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User talk:Scorpionman

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Please observe discussion policy and respect all usertalk content as private.

Personal attacks are not allowed on the CreationWiki. Do not post such comments.

--Mr. Ashcraft 16:56, 27 November 2006 (EST)

I'm quite sorry. I didn't mean to be rude.


Hi Scorpionman, and welcome to CreationWiki! I hope you enjoy your time here. As you have probably noticed, we only have a few regularly contibuting editors. The more we have, the faster we can grow in size and "notability". Personally, I find the lack of creationist participation in such projects to be sad. Those of us here contribute because we faithful to our beliefs and wish to show others the absurdities of evolutionary thought.PrometheusX303 14:50, 22 April 2006 (GMT)

Well, as more users enter, we will certainly grow. I will certainly contribute a great deal to this useful project, and I hope more will. God bless, Scorpionman 15:27, 22 April 2006 (GMT)

I would like to thank you for replying to my comment under Flying Spaghetti Monster, and I would like to apologize. I was attempting to reply to your reply when I must have hit a wrong key or something and now I'm afraid I may have erased your comment. I assure you this was not intentional, and I would like to know how to repair the damage. Thank you again for taking the time to reply.--Drlindberg 17:01, 27 November 2006 (EST)

I can't recall everything of what I wrote, and I don't think I want to rewrite it word for word as a lot of it was uncivil. I'm not sure how to repair the damage; that'd be something you should contact Mr. Ashcraft above about how to do. In the meantime, if you have any questions don't hesitate to e-mail me or post them on my talk page. Scorpionman 12:13, 29 November 2006 (EST)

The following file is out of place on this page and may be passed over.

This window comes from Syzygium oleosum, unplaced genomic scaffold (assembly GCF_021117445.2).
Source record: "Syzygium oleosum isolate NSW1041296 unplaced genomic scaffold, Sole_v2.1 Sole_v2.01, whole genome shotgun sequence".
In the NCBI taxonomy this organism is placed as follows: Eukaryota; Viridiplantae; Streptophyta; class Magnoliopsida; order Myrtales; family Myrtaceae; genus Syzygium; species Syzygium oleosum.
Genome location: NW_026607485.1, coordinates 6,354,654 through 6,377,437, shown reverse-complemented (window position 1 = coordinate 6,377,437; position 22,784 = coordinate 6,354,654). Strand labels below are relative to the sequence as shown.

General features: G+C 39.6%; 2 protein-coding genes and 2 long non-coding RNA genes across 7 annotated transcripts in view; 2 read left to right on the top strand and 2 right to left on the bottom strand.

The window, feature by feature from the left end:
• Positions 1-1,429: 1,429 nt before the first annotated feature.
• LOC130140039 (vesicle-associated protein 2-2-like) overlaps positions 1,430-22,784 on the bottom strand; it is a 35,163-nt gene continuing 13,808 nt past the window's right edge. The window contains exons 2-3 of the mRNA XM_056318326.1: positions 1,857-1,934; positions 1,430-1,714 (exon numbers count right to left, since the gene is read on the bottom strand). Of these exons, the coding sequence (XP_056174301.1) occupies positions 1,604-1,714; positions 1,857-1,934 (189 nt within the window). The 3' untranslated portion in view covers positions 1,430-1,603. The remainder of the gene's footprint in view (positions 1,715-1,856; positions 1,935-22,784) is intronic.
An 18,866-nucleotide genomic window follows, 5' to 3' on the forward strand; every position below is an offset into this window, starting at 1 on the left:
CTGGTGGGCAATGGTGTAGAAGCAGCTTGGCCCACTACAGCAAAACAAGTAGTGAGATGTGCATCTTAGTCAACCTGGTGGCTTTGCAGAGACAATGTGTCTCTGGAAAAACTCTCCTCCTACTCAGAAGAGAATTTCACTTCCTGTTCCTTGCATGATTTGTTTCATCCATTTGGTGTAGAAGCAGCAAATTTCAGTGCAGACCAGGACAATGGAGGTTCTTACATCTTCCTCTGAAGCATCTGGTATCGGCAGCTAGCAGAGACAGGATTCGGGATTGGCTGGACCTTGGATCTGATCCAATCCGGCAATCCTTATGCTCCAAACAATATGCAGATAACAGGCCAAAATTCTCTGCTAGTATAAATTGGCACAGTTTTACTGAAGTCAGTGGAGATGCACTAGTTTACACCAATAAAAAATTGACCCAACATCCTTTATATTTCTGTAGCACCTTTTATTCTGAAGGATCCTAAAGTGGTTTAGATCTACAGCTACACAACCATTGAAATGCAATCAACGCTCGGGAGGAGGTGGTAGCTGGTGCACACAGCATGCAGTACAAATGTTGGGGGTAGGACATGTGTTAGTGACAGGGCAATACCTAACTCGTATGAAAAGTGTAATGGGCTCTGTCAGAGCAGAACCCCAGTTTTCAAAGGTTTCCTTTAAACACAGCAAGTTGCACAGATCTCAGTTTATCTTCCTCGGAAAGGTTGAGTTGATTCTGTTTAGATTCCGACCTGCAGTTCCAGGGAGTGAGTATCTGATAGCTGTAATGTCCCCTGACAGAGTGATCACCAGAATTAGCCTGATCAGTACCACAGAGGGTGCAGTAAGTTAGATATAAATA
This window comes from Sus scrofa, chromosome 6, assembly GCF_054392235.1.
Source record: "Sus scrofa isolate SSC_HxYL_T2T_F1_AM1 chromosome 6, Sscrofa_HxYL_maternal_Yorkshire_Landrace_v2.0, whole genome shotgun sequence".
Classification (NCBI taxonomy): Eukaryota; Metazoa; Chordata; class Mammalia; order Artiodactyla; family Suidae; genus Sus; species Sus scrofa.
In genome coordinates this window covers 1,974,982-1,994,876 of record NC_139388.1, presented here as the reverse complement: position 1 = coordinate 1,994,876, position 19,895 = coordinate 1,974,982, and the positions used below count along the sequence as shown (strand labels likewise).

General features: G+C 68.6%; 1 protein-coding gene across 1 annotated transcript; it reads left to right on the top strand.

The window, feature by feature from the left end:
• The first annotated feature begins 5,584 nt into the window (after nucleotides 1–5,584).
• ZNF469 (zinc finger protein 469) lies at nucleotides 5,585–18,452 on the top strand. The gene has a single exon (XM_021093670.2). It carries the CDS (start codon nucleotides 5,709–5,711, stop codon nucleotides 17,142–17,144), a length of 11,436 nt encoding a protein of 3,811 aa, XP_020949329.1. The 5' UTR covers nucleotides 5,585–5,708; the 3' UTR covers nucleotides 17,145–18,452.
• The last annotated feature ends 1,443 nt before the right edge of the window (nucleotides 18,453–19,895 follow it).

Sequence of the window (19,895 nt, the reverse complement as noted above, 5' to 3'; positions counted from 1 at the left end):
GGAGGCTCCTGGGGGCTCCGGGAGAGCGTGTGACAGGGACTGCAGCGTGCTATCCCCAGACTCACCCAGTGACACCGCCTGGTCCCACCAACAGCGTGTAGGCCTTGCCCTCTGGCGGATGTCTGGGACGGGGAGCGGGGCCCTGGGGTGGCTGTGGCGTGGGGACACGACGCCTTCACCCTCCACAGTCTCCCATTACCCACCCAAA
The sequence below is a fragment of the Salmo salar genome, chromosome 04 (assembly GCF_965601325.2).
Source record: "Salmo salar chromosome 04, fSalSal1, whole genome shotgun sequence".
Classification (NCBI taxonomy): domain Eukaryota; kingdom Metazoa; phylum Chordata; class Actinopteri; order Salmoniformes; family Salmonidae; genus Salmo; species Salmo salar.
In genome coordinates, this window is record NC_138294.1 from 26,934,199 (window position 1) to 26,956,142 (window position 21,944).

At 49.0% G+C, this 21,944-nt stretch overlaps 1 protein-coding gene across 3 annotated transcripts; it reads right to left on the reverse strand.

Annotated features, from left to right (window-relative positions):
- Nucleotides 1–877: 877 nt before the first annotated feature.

Your lack of civility has you once again in violation of CreationWiki policy.

::Why don't you take your evolutionist views to Wikipedia or EvoWiki? Why here? This is a Creation encyclopedia, not one for promoting evolutionism. If you're going to make comments on here, please be reasonable and stop trying to force atheism on the users here. Thanks. Explain why you clearly aren't mistaken. Scorpionman 23:50, 30 January 2007 (EST)

Before telling our users that they dont belong here, perhaps you should read our policy. While you are at it, take special note of the policy section on discussion since your recent posting related to media had absolutely nothing to do with the article in question.

Be advised: further use of the discussion pages is likely to result in permanent suspension of your CreationWiki account.

--Mr. Ashcraft 09:44, 31 January 2007 (EST)

What about my discussion page? Will I get banned for using that? Scorpionman 22:18, 31 January 2007 (EST)


I'm sure that Mr. Ashcraft would not want us to use article talk pages to engage in commentary. I don't think he would object here.

I am extremely leery of publishing an e-mail address on a page that might be protected from public editing but not from public viewing. I can already read the hate mail, complete with scatalogical and pornographic references, that I am likely to receive from evolutionists the instant my e-mail becomes known.--Temlakos 18:11, 2 February 2007 (EST)

Yeah, I usually don't publish my e-mail address either; DrLindberg is pretty much the only wiki evolutionist to know my e-mail address, as well as John Stear. Fortunately, neither of them have sent any crap to me, but John is an evolutionist extremist who uses vulgar and obscene terms to describe creationists on his site. DrLindberg is okay, but I don't really like to take a lot of time to discuss things with him since he, as well as most other evolutionists, likes to use creationist errors to try to undermine my faith, but of course he explains away or denies evolutionists doing those same things (i.e. underhanded techniques to get their theory across). If you'd rather have my e-mail, I think I've already given it on this site so it probably won't do much if I tell it to you.
But we should probably stay on this or your talk page, just to be safe. Scorpionman 19:57, 2 February 2007 (EST)